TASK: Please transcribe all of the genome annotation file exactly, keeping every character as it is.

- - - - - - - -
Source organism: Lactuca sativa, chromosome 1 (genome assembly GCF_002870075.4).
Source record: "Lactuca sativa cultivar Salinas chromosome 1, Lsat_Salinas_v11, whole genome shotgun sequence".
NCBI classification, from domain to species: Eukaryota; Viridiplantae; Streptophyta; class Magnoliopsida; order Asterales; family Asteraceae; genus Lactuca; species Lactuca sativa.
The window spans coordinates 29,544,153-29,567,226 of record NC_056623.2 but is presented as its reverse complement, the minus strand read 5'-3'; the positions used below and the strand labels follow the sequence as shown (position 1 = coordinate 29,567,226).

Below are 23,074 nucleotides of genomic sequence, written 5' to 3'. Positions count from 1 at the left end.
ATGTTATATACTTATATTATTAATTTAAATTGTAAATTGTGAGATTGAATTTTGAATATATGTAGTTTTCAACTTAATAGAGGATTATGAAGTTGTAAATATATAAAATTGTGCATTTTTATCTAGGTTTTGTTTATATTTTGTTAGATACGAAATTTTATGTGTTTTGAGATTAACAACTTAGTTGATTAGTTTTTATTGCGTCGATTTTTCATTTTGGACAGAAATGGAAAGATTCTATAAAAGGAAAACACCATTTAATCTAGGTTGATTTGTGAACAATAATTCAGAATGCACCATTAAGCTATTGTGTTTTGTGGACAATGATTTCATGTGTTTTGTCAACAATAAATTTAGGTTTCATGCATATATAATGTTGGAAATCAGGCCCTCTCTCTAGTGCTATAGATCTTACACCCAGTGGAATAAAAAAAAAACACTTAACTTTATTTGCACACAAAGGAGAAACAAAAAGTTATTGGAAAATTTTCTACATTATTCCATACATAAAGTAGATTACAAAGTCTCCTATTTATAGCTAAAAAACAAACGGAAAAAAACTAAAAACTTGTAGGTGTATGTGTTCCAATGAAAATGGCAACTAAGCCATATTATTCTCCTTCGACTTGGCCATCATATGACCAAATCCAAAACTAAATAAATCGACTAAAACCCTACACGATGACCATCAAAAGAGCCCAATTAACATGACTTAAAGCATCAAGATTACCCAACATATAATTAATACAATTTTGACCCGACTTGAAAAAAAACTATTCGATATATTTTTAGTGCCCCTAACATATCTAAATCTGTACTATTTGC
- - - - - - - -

Source organism: Lactuca sativa, chromosome 1 (genome assembly GCF_002870075.4).
Source record: "Lactuca sativa cultivar Salinas chromosome 1, Lsat_Salinas_v11, whole genome shotgun sequence".
NCBI classification, from domain to species: Eukaryota; Viridiplantae; Streptophyta; class Magnoliopsida; order Asterales; family Asteraceae; genus Lactuca; species Lactuca sativa.
The window spans coordinates 29,544,153-29,567,226 of record NC_056623.2 but is presented as its reverse complement, the minus strand read 5'-3'; the positions used below and the strand labels follow the sequence as shown (position 1 = coordinate 29,567,226).

Below are 23,074 nucleotides of genomic sequence, written 5' to 3'. Positions count from 1 at the left end.
ATGTTATATACTTATATTATTAATTTAAATTGTAAATTGTGAGATTGAATTTTGAATATATGTAGTTTTCAACTTAATAGAGGATTATGAAGTTGTAAATATATAAAATTGTGCATTTTTATCTAGGTTTTGTTTATATTTTGTTAGATACGAAATTTTATGTGTTTTGAGATTAACAACTTAGTTGATTAGTTTTTATTGCGTCGATTTTTCATTTTGGACAGAAATGGAAAGATTCTATAAAAGGAAAACACCATTTAATCTAGGTTGATTTGTGAACAATAATTCAGAATGCACCATTAAGCTATTGTGTTTTGTGGACAATGATTTCATGTGTTTTGTCAACAATAAATTTAGGTTTCATGCATATATAATGTTGGAAATCAGGCCCTCTCTCTAGTGCTATAGATCTTACACCCAGTGGAATAAAAAAAAAACACTTAACTTTATTTGCACACAAAGGAGAAACAAAAAGTTATTGGAAAATTTTCTACATTATTCCATACATAAAGTAGATTACAAAGTCTCCTATTTATAGCTAAAAAACAAACGGAAAAAAACTAAAAACTTGTAGGTGTATGTGTTCCAATGAAAATGGCAACTAAGCCATATTATTCTCCTTCGACTTGGCCATCATATGACCAAATCCAAAACTAAATAAATCGACTAAAACCCTACACGATGACCATCAAAAGAGCCCAATTAACATGACTTAAAGCATCAAGATTACCCAACATATAATTAATACAATTTTGACCCGACTTGAAAAAAAACTATTCGATATATTTTTAGTGCCCCTAACATATCTAAATCTGTACTATTTGC